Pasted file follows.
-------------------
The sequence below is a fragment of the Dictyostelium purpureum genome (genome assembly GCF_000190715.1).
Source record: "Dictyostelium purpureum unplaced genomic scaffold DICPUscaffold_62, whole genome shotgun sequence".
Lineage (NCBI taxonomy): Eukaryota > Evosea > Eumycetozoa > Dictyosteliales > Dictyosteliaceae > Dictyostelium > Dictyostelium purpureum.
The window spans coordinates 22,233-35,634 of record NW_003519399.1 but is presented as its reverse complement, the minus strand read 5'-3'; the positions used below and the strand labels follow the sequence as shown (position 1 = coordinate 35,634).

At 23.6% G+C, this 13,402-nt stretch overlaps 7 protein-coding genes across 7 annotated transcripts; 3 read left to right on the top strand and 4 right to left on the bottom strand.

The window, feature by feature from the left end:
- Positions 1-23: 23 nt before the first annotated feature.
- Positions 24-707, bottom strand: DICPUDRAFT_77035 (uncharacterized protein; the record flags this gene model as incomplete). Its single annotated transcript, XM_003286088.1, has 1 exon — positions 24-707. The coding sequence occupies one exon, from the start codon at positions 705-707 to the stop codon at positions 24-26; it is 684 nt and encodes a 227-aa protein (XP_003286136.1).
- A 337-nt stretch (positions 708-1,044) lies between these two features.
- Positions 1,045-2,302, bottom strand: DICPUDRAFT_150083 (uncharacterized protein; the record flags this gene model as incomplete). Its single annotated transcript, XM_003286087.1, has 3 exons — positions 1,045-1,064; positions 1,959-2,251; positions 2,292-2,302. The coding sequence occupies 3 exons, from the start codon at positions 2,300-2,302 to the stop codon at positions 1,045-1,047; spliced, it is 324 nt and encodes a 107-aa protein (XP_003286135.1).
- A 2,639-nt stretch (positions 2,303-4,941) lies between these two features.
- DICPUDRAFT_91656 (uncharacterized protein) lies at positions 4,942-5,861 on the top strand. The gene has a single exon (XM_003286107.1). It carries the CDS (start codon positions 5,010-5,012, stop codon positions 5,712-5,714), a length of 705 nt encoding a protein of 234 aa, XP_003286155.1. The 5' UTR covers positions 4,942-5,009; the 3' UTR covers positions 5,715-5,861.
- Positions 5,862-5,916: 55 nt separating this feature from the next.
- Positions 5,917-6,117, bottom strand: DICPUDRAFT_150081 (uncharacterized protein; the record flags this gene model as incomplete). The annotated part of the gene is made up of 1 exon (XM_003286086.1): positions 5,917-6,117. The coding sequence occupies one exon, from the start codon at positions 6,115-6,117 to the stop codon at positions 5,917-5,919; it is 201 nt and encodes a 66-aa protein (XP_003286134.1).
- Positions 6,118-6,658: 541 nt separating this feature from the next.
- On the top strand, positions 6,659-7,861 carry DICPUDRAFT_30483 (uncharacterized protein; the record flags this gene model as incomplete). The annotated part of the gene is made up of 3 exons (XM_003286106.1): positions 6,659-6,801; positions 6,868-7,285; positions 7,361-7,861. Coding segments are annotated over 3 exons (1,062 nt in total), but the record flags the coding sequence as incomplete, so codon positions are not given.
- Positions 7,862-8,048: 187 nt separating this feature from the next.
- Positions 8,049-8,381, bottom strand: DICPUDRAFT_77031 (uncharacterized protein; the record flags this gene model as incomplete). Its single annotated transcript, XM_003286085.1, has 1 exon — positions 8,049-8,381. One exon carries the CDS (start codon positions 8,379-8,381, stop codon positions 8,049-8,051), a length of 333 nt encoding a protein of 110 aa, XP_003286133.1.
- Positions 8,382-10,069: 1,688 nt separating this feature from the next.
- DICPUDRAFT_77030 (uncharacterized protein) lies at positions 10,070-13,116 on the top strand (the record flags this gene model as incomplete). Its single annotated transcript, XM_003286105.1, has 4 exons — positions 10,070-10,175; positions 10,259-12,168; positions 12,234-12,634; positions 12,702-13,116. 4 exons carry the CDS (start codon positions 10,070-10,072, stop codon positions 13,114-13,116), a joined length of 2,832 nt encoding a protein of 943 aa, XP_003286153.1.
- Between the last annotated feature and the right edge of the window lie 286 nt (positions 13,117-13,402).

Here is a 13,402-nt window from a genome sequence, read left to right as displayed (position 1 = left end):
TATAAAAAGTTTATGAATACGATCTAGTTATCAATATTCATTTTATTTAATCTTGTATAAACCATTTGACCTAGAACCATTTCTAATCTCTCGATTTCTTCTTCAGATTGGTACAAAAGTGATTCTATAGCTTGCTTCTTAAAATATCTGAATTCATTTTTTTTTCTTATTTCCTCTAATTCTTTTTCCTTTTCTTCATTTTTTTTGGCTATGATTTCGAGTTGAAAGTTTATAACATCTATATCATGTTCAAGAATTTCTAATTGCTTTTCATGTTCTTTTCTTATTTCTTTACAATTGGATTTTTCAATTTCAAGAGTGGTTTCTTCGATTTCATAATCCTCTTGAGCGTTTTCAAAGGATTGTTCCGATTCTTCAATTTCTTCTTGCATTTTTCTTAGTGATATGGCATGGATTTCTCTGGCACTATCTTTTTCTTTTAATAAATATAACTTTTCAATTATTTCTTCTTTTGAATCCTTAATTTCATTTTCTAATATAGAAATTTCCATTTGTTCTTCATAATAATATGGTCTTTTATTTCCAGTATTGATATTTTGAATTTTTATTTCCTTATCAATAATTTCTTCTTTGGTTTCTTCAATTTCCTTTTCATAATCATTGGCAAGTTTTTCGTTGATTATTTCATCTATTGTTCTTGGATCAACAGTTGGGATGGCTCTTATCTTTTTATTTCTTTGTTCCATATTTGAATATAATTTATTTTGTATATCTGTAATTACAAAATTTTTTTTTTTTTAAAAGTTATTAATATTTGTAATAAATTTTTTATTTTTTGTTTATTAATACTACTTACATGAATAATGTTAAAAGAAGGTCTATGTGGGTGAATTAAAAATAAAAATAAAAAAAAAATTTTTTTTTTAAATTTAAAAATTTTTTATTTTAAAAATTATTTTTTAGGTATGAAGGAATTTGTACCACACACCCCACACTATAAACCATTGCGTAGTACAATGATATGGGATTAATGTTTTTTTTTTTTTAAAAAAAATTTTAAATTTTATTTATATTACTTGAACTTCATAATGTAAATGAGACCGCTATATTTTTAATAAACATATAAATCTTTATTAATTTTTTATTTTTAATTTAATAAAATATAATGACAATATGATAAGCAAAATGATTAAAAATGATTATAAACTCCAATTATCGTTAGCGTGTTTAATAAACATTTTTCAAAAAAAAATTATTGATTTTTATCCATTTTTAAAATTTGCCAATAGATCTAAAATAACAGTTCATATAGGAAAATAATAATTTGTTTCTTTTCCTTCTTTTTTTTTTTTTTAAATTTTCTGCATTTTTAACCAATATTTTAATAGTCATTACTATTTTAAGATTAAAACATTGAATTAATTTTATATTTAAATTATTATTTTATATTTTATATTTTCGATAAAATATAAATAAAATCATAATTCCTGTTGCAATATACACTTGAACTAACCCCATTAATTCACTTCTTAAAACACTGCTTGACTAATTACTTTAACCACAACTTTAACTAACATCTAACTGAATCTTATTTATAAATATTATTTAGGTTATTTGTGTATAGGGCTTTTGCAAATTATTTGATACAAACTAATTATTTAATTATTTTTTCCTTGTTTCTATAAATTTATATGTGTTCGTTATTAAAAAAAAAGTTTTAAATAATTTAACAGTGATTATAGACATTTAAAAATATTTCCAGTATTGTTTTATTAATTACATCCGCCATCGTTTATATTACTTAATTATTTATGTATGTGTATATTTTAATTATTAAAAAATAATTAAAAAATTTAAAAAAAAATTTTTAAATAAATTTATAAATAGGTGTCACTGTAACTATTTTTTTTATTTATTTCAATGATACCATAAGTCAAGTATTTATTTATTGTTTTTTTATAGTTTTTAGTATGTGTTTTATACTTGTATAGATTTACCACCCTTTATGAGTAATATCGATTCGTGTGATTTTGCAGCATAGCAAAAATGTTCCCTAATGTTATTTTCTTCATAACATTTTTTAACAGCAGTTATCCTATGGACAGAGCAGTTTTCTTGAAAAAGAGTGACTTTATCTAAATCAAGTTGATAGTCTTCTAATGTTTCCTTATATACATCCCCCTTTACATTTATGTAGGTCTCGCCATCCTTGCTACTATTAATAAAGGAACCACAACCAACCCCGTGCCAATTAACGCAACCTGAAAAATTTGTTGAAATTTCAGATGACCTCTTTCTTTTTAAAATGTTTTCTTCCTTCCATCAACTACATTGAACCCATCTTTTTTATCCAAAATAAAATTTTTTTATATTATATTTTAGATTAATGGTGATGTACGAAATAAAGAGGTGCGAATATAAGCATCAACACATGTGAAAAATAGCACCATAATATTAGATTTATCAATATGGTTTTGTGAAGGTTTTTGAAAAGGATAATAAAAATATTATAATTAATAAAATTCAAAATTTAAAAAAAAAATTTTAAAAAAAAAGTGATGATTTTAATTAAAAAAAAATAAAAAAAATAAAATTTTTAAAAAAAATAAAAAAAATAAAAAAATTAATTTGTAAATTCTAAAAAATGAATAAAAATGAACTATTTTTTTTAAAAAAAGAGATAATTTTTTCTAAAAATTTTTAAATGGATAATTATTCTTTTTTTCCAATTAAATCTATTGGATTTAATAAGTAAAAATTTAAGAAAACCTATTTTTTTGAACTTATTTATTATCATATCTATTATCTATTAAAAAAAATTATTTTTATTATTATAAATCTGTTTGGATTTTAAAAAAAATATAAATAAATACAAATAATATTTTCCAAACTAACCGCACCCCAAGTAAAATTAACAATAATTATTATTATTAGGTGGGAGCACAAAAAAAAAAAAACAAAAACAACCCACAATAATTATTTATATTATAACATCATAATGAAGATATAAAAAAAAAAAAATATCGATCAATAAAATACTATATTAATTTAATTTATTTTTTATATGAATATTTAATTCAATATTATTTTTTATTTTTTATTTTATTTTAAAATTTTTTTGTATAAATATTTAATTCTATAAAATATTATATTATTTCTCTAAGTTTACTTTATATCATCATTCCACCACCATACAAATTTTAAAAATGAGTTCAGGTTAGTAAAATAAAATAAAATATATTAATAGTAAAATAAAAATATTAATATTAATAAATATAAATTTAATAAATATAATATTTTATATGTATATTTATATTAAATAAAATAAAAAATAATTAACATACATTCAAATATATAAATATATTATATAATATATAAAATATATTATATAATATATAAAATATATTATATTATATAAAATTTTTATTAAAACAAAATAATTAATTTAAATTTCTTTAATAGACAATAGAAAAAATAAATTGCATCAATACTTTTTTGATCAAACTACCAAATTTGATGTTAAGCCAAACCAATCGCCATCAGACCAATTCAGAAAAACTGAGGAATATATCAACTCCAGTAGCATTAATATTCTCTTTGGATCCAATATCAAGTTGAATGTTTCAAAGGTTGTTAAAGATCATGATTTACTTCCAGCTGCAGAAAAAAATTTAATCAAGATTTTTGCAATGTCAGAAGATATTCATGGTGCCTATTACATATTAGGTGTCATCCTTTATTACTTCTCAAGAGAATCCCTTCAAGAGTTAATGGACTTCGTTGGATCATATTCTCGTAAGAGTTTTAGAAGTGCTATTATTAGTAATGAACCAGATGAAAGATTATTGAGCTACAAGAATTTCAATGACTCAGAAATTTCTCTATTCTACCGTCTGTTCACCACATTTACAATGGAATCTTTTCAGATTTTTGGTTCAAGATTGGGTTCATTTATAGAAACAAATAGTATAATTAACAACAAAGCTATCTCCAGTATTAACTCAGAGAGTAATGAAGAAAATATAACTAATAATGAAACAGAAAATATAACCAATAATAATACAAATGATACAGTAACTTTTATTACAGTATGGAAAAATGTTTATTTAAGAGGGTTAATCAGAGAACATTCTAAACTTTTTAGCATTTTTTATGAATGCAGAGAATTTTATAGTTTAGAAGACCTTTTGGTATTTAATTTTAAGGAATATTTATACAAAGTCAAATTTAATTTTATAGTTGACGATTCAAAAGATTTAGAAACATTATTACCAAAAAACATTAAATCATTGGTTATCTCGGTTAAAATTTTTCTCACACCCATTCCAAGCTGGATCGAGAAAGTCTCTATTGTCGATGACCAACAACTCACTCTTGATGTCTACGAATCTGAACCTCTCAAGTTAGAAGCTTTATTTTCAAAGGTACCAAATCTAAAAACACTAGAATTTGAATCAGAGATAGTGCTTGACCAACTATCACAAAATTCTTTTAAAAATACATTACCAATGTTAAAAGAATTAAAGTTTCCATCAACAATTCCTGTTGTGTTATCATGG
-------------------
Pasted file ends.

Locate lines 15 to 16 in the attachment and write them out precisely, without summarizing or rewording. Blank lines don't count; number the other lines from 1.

- Positions 6,118-6,658: 541 nt separating this feature from the next.
- On the top strand, positions 6,659-7,861 carry DICPUDRAFT_30483 (uncharacterized protein; the record flags this gene model as incomplete). The annotated part of the gene is made up of 3 exons (XM_003286106.1): positions 6,659-6,801; positions 6,868-7,285; positions 7,361-7,861. Coding segments are annotated over 3 exons (1,062 nt in total), but the record flags the coding sequence as incomplete, so codon positions are not given.